Uber fires 20 employees over sexual harassment probe

Uber has fired more than 20 employees based on the investigation’s findings, a person with knowledge of the matter confirmed to CNN Tech. At a staff meeting on Tuesday, employees were notified that 215 harassment claims had been investigated. 100 of which required no action, the source confirmed. Bloomberg was first to report the news on Tuesday.

The 215 claims included discrimination, unprofessional behavior and bullying — as well as sexual harassment, according to a source who attended the all hands meeting.

In February, Uber was rocked by allegations of systemic sexism at the company by a former engineer, Susan Fowler. Fowler published a damning blog post alleging, in detail, misconduct at the company and its failure to correct it. It included the time Fowler was propositioned by a superior for sex. Fowler said she later discovered others had spoken up internally about similar treatment and Uber did little more than issue a warning.

CEO Travis Kalanick hired former Attorney General Eric Holder and Tammy Albarran, both partners at law firm Covington & Burling, to look into the company’s culture. The company also brought on the law firm Perkins Coie to investigate the specific harassment allegations that Fowler raised.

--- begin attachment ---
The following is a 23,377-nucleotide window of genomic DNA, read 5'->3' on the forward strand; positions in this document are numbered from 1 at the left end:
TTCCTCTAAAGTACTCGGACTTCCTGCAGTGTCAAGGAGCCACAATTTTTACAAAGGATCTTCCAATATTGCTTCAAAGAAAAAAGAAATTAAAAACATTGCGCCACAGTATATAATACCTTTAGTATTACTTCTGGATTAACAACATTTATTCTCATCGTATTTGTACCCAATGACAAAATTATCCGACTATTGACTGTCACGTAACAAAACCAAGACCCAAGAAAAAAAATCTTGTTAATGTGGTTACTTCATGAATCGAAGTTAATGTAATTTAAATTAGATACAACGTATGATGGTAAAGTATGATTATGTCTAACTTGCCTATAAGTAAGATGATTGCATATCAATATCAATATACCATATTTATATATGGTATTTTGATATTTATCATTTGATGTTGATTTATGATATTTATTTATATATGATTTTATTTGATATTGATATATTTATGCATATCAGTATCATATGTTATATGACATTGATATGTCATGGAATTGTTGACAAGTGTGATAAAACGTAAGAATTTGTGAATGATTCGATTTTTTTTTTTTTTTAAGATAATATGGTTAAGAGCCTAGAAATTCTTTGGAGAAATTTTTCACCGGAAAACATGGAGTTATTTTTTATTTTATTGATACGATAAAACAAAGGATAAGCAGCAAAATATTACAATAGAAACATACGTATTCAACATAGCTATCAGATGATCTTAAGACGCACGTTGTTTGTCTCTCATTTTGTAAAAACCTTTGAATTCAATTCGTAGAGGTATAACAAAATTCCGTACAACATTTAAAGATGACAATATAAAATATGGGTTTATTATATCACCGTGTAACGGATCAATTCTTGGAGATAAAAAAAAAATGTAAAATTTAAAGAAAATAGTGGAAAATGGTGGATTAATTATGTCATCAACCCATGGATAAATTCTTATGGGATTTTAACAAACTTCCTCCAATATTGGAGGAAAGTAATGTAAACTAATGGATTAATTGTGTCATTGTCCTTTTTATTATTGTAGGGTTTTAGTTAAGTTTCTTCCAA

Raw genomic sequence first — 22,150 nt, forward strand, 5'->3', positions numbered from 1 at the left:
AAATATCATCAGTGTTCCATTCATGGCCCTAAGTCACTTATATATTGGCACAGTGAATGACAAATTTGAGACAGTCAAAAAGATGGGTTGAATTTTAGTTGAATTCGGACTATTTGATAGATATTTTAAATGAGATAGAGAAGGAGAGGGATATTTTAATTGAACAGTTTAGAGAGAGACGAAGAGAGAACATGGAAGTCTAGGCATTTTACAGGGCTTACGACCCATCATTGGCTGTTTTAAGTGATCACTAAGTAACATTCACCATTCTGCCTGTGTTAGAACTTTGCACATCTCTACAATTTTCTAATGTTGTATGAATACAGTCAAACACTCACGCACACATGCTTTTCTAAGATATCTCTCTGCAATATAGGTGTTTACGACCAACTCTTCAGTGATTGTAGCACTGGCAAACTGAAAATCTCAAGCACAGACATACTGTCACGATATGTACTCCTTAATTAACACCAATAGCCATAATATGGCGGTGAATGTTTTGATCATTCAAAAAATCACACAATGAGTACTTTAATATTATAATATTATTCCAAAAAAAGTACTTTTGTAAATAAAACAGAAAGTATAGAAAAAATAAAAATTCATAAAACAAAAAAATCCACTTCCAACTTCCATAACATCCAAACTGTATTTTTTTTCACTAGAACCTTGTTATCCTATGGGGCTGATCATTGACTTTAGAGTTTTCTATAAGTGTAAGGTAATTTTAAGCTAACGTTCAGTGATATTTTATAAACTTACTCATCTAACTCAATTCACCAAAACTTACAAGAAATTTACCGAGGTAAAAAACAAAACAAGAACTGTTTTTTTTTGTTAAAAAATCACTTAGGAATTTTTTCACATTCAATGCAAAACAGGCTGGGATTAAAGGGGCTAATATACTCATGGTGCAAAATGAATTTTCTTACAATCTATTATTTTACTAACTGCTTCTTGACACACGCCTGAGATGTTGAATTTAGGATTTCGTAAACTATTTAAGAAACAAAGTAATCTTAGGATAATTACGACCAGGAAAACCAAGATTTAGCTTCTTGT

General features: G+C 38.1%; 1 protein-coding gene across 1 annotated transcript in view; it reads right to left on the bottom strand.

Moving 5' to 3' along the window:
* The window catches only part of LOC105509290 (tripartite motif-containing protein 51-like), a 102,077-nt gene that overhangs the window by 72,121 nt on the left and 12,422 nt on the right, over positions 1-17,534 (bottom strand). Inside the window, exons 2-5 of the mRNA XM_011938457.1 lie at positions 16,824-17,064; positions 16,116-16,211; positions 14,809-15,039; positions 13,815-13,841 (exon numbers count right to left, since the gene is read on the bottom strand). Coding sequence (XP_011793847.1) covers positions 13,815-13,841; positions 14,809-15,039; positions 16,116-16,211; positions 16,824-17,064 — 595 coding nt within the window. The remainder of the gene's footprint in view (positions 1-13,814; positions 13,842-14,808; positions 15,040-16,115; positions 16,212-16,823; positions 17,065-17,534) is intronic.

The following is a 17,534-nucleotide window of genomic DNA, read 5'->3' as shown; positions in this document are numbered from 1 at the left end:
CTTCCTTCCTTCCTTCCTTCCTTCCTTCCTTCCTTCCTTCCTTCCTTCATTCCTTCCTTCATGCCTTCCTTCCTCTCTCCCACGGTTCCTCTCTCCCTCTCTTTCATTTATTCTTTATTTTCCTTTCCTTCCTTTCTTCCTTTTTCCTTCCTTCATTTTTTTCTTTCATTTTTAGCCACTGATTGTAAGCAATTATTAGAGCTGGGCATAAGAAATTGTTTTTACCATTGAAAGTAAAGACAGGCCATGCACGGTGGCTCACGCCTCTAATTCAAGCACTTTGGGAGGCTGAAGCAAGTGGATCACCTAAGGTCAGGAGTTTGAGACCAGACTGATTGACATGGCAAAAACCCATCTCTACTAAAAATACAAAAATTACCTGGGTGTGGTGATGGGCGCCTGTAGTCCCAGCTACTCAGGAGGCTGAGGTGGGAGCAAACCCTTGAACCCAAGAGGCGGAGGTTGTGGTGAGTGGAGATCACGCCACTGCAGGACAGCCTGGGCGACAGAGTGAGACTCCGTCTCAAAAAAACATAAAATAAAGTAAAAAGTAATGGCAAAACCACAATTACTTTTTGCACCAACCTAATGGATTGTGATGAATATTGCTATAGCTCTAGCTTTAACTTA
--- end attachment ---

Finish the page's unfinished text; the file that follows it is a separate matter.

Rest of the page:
The Perkins Coie findings, which employees were briefed about on Tuesday, is what resulted in the terminations. It was not immediately clear who was among those fired, or what their roles were. According to the source, multiple senior level employees are no longer at the company as a result of the investigation.

The findings of the Covington & Burling report were presented to Uber’s board members last week. Uber has not yet publicly released their findings, but the recommendations are expected to be shared next Tuesday at another weekly meeting. Uber and Perkins Coie did not immediately respond to requests for comment.

This news come at a time when many high profile executives are leaving Uber. In the last few months, executive departures have included VP of finance Gautam Gupta, president Jeff Jones — who was at the company for less than a year — and Anthony Levandowski, an exec at the center of Uber’s battle with Google (GOOGL, Tech30) over stolen self-driving car technology.